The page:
In 2013, Barnum Museum curator Adrienne St. Pierre discovered what she described as a “rather decrepit old cardboard box” in the museum’s offsite storage facility. Inside was a huge ball of russet animal skin, noticeably aged and with loose bits of fur poking out in wayward tufts.
Intrigued, St. Pierre brought the box back to the Museum, and carefully began unfolding the fragile leather in order to identify it. Stitched together from caribou skin, the object bore a stained label whose faded handwriting finally revealed its purpose and history: “Sleeping bag,” it read, “from the Greely Expedition (U.S. Steamer Bear sent to their rescue.)”
The seemingly ordinary lump of fur had been part of one of the best-known expeditions of the late 19th century, a wild survival story and a landmark in environmental science.
Exploration culture was popular by the 1880s for good reason: a foreign expedition had long been part of the standard toolkit for eager colonizers, an attractive venture for ambitious explorers and their financial backers, and popular with a reading public who liked true-life adventure tales in their morning papers. In an effort to leverage exploratory fever for the sake of science, 11 countries combined to declare 1882-1883 an “International Polar Year.” These nations launched 14 coordinated expeditions to explore the polar regions and collect synchronized data on climate, geography and astronomy.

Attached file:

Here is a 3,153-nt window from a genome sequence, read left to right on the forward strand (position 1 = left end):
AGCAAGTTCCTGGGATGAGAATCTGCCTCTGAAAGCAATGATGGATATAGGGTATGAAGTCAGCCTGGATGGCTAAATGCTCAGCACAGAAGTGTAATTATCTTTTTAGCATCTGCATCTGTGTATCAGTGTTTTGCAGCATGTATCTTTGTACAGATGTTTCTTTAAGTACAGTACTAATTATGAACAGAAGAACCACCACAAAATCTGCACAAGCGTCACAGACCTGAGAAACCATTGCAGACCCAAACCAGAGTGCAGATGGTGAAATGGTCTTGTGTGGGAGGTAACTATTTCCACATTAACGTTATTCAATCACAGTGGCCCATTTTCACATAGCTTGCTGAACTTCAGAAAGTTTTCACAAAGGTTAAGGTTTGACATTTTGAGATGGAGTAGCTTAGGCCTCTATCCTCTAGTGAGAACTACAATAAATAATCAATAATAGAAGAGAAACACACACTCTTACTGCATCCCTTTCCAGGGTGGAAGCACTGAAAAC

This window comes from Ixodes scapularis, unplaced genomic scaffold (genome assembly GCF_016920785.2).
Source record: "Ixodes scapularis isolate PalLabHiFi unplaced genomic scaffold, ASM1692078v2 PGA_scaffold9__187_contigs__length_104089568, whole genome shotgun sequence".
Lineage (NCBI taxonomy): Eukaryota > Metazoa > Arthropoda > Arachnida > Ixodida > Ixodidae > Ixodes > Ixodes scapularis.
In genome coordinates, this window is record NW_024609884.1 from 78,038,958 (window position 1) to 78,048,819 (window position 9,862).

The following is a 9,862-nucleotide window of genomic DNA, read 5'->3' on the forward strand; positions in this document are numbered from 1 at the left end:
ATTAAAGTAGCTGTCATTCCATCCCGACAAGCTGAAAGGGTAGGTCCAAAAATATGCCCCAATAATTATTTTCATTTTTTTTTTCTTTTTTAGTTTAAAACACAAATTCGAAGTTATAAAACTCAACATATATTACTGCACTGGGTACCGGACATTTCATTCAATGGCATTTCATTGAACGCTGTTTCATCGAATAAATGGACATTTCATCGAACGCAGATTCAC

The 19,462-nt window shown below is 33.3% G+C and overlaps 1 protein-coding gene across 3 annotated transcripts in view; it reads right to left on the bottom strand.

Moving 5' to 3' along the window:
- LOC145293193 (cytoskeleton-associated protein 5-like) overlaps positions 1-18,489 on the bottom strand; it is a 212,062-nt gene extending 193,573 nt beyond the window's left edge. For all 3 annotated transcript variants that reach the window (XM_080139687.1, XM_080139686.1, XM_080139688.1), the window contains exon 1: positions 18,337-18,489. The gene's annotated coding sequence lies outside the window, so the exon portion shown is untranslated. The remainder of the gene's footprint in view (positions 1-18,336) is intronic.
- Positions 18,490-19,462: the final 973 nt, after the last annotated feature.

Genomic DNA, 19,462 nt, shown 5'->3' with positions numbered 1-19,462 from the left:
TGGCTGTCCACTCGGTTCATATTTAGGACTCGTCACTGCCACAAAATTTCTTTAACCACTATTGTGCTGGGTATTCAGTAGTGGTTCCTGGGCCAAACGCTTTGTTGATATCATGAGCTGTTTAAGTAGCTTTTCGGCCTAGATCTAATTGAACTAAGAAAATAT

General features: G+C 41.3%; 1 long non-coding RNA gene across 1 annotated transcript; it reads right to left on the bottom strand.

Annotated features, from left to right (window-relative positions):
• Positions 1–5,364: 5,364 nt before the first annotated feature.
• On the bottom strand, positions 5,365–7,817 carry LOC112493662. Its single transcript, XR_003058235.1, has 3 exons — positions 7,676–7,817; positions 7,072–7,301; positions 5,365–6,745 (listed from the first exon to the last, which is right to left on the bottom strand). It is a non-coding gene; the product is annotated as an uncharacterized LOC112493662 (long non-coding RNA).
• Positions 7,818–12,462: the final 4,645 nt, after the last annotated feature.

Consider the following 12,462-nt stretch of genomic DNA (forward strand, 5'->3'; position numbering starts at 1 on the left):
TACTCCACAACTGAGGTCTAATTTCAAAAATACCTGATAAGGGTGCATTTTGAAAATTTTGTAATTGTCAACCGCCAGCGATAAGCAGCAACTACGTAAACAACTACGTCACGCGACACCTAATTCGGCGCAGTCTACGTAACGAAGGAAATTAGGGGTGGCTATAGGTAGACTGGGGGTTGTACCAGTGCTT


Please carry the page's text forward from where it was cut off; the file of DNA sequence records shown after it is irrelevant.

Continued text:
As part of this project, an American expedition led by former Union Army officer Lieutenant Adolphus Greely established a Polar Year station on Ellesmere Island, off the northwest coast of Greenland. The team built a long rectangular structure with space for bunks, dining, bathing, and collecting scientific measurements, named it Fort Conger, and set in for two years of study. Arctic research was hard work (one does not envy the man who had to sit in the outhouse-style data collection shed) but gratifying. The crew ran experiments, hunted musk oxen and seal for fresh meat, and explored their surroundings, venturing farther north than anyone had ever been.